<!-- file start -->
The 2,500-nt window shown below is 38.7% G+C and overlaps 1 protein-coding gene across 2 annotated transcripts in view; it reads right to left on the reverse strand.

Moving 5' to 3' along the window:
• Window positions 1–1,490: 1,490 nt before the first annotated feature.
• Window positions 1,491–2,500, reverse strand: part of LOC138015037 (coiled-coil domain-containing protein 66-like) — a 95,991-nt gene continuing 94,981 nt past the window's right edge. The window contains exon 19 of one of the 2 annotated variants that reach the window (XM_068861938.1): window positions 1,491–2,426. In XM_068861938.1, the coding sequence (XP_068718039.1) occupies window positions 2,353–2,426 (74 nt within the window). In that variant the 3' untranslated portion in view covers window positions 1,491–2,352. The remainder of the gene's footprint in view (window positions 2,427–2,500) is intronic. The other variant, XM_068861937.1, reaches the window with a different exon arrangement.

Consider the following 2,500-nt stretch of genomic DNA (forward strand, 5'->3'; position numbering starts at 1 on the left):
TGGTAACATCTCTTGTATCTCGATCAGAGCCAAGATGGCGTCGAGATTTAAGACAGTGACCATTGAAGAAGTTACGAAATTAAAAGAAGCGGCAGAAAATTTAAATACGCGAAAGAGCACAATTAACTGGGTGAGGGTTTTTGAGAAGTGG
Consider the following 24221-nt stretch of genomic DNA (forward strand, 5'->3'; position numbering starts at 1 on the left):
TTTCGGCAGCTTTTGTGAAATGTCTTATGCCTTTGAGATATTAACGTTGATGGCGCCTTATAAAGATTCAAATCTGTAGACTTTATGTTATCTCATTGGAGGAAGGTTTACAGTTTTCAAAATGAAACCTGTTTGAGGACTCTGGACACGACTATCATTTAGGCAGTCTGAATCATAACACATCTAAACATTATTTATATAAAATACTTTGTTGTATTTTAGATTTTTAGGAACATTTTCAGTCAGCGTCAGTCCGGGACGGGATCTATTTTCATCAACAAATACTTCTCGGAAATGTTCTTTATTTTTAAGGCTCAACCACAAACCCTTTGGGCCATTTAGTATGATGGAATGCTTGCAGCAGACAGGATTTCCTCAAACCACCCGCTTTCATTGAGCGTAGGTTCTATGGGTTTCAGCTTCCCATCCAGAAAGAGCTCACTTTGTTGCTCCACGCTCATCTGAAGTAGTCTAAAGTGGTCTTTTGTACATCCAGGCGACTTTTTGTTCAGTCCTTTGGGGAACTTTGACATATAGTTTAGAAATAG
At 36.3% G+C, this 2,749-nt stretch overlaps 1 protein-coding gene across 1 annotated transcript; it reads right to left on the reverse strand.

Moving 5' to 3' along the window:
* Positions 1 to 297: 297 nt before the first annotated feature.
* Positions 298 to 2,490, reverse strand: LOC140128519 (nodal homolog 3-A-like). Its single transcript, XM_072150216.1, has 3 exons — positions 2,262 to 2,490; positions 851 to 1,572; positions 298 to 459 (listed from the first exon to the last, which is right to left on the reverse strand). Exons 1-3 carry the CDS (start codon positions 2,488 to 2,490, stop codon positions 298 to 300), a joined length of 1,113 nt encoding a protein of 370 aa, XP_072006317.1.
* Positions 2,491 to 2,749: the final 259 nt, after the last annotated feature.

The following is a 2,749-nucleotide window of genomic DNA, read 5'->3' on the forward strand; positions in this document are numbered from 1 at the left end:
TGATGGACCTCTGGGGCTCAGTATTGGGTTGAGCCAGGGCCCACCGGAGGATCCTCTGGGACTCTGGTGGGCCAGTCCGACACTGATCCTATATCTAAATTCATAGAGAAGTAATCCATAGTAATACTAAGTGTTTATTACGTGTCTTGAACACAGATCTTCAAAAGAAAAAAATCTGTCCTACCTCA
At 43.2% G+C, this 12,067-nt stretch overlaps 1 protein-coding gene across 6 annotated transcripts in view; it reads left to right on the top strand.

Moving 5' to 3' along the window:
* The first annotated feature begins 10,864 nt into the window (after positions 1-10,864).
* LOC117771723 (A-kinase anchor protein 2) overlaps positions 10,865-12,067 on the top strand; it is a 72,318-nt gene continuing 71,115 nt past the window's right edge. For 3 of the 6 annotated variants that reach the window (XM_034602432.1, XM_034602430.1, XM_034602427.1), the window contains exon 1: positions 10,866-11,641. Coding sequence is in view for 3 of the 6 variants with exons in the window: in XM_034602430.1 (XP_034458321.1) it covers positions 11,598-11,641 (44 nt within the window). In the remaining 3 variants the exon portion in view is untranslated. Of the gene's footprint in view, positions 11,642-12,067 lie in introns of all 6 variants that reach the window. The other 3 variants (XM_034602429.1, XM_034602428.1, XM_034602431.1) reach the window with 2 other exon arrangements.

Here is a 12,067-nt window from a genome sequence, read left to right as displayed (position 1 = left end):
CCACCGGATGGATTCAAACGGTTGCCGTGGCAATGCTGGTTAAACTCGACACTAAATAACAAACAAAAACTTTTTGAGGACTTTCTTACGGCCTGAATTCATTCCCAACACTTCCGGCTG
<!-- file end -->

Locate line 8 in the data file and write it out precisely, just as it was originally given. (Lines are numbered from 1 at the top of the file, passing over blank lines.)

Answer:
TTTCGGCAGCTTTTGTGAAATGTCTTATGCCTTTGAGATATTAACGTTGATGGCGCCTTATAAAGATTCAAATCTGTAGACTTTATGTTATCTCATTGGAGGAAGGTTTACAGTTTTCAAAATGAAACCTGTTTGAGGACTCTGGACACGACTATCATTTAGGCAGTCTGAATCATAACACATCTAAACATTATTTATATAAAATACTTTGTTGTATTTTAGATTTTTAGGAACATTTTCAGTCAGCGTCAGTCCGGGACGGGATCTATTTTCATCAACAAATACTTCTCGGAAATGTTCTTTATTTTTAAGGCTCAACCACAAACCCTTTGGGCCATTTAGTATGATGGAATGCTTGCAGCAGACAGGATTTCCTCAAACCACCCGCTTTCATTGAGCGTAGGTTCTATGGGTTTCAGCTTCCCATCCAGAAAGAGCTCACTTTGTTGCTCCACGCTCATCTGAAGTAGTCTAAAGTGGTCTTTTGTACATCCAGGCGACTTTTTGTTCAGTCCTTTGGGGAACTTTGACATATAGTTTAGAAATAG